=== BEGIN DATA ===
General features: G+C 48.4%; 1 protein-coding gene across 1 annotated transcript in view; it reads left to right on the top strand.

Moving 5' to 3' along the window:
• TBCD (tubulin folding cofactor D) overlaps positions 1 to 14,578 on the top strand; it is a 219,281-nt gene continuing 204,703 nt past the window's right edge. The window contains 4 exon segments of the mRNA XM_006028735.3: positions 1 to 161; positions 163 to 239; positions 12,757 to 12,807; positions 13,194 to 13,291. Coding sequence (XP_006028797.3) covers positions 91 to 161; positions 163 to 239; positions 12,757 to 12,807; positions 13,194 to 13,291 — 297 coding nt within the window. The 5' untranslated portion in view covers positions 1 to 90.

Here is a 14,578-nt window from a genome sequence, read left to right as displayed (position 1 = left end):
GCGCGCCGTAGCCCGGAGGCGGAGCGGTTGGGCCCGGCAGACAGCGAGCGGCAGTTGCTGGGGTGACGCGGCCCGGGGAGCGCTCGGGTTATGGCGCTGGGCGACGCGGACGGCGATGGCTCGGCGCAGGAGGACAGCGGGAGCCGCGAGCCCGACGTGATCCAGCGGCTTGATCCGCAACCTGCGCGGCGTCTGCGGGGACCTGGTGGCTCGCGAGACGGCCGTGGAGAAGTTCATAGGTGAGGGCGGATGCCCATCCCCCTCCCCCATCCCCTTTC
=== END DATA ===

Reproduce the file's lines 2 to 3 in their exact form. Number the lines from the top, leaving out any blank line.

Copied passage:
Moving 5' to 3' along the window:
• TBCD (tubulin folding cofactor D) overlaps positions 1 to 14,578 on the top strand; it is a 219,281-nt gene continuing 204,703 nt past the window's right edge. The window contains 4 exon segments of the mRNA XM_006028735.3: positions 1 to 161; positions 163 to 239; positions 12,757 to 12,807; positions 13,194 to 13,291. Coding sequence (XP_006028797.3) covers positions 91 to 161; positions 163 to 239; positions 12,757 to 12,807; positions 13,194 to 13,291 — 297 coding nt within the window. The 5' untranslated portion in view covers positions 1 to 90.